When life runs you over: the inside story


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Lila would never tell anyone about that time. She knew it would sound very sad, and it wasn’t, really.” (Marilynne Robinson, Lila, p. 4)

How do you tell a story of grace, of being so deeply loved that you know you can trust this love? How do you tell it so your listeners can feel the story from the inside as a breath-taking place of beauty and lovedness, rather than leaving them standing at a distance looking at the outside of the story and judging it sad?

I sat last week with the first of the six hundred pages of emails I’d sent from Afghanistan, emails that Mom had found and returned to me. I sat to mine the wealth of concrete detail that I needed for the next stage of the book I’m writing, oblivious to the fact that I’d placed my desk in the center of a major highway.

A truck travelling north slammed into me as I relived stories I remembered: the feel of the wild dog’s teeth behind my knee, moonlight reflecting in the eyes of the rest of the pack encircling me. Then a van travelling south ploughed over me, crushing me with the forgotten story of the mother of six who bled to death with my hands in her abdomen. One after another the memories flew at me, no space between to scrape myself up off the road. How did I ever live this when I can scarcely bear to read it now?

I’ve booked my first appointment with a trauma counselor. That’s the part that might sound sad to someone standing outside, looking at the story. More than six years after leaving Afghanistan and this is still surfacing, still raw?

But to me, inside the story, this place is beautiful. Crazy and overwhelming and uncomfortable—and one of the most beautiful places I’ve been.

Jesus, how do you want to love me in this place?

I find myself again in a womb. “In Him we live and move and have our being. We are His offspring.” (Acts 17:28) It’s dark, and I’m curled head-down. I can feel the warm, stretchy walls of the womb containing me, God “enfolding me with strength and steadfast love” (Nan Merrill, paraphrasing Ps 62:2). It’s timeless here in the One who has all the time in the world and knows how to use it to gently awaken me to the beat of His heart. And it’s sheltered here in this place where I can dare to let myself feel: everything I feel, I feel here, safe in the God who surrounds and holds me.

There is an eye of the storm, even when the storm is happening in your own mind and body. There is a place still deeper. And that place knows that all of me is safely held and loved.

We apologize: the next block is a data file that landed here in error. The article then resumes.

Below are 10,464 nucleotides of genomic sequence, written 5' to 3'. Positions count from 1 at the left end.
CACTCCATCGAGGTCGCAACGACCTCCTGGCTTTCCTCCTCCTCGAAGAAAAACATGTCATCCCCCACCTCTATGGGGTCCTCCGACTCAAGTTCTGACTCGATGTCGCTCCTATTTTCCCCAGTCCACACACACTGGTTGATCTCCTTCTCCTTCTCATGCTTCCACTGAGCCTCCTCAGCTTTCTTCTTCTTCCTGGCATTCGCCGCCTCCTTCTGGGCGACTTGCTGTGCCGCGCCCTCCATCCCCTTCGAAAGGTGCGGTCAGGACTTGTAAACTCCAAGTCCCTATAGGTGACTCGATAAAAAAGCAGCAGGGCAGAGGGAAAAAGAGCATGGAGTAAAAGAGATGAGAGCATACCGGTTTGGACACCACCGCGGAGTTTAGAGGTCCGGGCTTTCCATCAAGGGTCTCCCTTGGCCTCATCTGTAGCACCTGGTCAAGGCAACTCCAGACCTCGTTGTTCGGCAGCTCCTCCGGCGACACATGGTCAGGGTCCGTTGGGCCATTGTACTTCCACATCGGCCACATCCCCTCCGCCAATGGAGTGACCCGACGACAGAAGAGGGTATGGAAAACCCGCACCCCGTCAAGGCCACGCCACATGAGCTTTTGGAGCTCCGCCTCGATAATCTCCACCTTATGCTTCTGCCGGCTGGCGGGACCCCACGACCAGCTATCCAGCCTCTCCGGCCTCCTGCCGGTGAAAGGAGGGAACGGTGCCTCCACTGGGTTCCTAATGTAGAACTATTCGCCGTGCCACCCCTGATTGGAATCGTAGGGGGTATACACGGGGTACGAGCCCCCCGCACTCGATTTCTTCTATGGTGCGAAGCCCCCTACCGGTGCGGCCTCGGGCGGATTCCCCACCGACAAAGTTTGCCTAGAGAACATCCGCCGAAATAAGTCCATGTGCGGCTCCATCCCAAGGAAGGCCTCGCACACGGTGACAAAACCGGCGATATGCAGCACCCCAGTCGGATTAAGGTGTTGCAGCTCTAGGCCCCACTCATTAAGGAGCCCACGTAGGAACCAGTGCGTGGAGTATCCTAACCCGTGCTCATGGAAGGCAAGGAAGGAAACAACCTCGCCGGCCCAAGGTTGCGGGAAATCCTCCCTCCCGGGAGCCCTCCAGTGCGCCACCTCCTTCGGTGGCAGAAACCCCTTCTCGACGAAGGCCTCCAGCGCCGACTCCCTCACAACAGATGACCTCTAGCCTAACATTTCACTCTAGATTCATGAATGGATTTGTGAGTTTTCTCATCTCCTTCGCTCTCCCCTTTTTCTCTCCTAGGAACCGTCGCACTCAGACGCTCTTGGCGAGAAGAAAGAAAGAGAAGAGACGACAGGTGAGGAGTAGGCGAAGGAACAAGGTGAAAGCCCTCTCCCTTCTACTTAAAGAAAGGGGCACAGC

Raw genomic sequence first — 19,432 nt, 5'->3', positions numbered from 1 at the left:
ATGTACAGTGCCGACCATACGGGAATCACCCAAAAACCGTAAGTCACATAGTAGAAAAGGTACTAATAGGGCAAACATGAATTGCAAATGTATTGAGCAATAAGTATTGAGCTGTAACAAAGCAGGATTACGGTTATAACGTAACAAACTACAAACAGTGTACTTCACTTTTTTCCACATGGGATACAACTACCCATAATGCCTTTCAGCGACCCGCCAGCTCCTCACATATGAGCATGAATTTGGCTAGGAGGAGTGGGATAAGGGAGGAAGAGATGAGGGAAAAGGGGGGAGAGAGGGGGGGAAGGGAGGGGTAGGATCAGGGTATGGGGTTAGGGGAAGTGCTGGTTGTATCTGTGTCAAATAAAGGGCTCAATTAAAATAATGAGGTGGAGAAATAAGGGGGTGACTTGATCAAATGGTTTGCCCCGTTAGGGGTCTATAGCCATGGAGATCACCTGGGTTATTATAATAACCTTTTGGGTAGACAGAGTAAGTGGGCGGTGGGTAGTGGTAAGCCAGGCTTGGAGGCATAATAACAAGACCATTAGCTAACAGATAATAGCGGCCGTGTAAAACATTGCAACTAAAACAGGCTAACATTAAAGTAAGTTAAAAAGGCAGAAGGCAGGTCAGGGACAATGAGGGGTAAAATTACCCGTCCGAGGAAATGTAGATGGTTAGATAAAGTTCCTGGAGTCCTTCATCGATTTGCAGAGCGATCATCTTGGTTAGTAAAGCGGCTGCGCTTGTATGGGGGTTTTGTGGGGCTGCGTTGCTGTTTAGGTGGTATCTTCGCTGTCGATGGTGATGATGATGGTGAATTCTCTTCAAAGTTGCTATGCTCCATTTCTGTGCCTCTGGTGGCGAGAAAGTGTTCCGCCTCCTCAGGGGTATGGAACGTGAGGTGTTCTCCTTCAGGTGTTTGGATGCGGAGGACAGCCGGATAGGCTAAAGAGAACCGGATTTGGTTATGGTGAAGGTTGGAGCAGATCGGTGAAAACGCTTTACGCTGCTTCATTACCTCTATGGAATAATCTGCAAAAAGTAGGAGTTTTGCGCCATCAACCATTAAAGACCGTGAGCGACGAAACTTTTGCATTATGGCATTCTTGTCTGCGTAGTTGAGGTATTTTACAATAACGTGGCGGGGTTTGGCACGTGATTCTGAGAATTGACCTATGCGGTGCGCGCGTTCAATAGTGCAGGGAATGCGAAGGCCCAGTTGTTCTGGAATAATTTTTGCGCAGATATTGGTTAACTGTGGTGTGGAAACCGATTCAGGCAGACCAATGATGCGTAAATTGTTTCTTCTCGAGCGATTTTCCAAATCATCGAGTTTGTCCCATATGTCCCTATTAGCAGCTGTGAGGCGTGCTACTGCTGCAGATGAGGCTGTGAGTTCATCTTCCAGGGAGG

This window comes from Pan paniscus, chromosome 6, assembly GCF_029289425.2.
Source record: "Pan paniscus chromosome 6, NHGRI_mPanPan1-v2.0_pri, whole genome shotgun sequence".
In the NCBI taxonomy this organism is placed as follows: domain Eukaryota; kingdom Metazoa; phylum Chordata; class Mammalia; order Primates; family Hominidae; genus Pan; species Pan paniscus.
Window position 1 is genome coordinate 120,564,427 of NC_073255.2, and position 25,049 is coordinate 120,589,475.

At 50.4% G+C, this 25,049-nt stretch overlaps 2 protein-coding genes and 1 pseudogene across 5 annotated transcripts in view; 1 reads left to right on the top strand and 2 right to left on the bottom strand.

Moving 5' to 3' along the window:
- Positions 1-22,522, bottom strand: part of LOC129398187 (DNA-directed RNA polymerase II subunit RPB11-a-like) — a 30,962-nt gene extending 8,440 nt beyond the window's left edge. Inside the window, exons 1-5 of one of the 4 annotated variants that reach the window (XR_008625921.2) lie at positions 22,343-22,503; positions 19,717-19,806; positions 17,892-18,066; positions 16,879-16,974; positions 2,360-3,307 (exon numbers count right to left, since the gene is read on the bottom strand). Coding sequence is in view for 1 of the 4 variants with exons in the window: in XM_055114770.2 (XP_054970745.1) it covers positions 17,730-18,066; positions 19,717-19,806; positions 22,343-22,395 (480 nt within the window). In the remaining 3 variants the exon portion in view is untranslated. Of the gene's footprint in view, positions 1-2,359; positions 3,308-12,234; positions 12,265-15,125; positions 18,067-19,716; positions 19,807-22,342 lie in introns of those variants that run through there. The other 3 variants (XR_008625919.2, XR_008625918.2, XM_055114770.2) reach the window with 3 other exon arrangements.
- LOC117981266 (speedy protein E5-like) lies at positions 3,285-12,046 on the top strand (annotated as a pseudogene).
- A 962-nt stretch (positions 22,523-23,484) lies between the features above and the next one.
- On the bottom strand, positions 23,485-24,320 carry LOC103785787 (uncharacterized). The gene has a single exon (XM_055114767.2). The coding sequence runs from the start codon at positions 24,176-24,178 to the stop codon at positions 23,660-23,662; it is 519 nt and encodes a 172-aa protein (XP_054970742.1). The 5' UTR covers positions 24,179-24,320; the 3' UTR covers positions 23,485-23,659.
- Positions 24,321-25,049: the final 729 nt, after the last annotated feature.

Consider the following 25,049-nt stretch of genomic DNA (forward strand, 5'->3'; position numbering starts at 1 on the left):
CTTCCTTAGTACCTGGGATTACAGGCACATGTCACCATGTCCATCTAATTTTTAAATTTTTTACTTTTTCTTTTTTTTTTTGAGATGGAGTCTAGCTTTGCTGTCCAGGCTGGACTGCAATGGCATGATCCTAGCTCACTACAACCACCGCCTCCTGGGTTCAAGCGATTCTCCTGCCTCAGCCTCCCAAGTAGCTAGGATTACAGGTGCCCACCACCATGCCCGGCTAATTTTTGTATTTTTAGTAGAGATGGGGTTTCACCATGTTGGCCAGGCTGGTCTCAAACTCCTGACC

9 thoughts on “When life runs you over: the inside story

  1. Thanks Carolyn for sharing, as I read your post I felt the beauty and was excited that you are going to see a trauma counselor. I’m excited to see what God will do through this!

  2. Don Johns says:

    Thank you for sharing your inner self. I had your post saved to read and just did so this morning. I understand where you are as our family is just now getting help to sort out events of 3 years ago. I fully agree it is a beautiful place God takes us. May God continue to enrich your soul along your journey.

  3. Julie says:

    This meaningful entry reminds me of Sara Groves’ profound song, “I’ve Just Showed Up for My Own Life.” Thank you for both your service and your honesty.

  4. Jean Hawkins says:

    Dear Carolyn, I am praying for you, too. I only really know one story from your time there, and I saved the photo of the little girl you wrote about and that one story is trauma enough, yet you have so many. I have kept her picture and still pray for her. I cannot imagine the pain you are feeling now as you process the 24/7 of your work there, but I thank our Father that He strengthened you to be able to give his light, hope, and love to so many who were so in need of it. And I love Leena’s message that “He is still there”. I pray now that He will give you the strength to process all, and at the same time, protect your heart and bring healing as only He can do. It is a profound thing to be able to see and feel His grace in the midst of such evil and pain and I am thankful that you can see it and feel it. May you see clearly His redemption of your time there, and His restoration of your heart as you heal in His love and mercy. Much love, Jean

  5. carol turner says:

    Hi there dear Carolyn, just want to say praying for you. I too don’t forget the dogs surrounding me in Lap. One winters night, all the memories when not able to help. Then the Lord reminds me of the positives and the lives saved, the enabling we gave to others to carry on and then my heart rejoices.
    Love Carol

  6. Bill Bonikowsky says:

    I am at a loss for words, Carolyn. I can only imagine the rooms you will have to visit in the hallways of your memories in the writing of your book. Praise God that He will travel there with you.

  7. momfan says:

    Your Dad and I have both just read this and cried. It is so beautiful and painful and powerful all at once. We ache for all you’ve gone through and are going through, and at the same time thank God for the hope and strength and beauty he’s giving you in the midst of the pain. We are so grateful for you, Treasure, and for all the good that has come and will come from your suffering. Tons of love!

  8. KD says:

    Exquisite.

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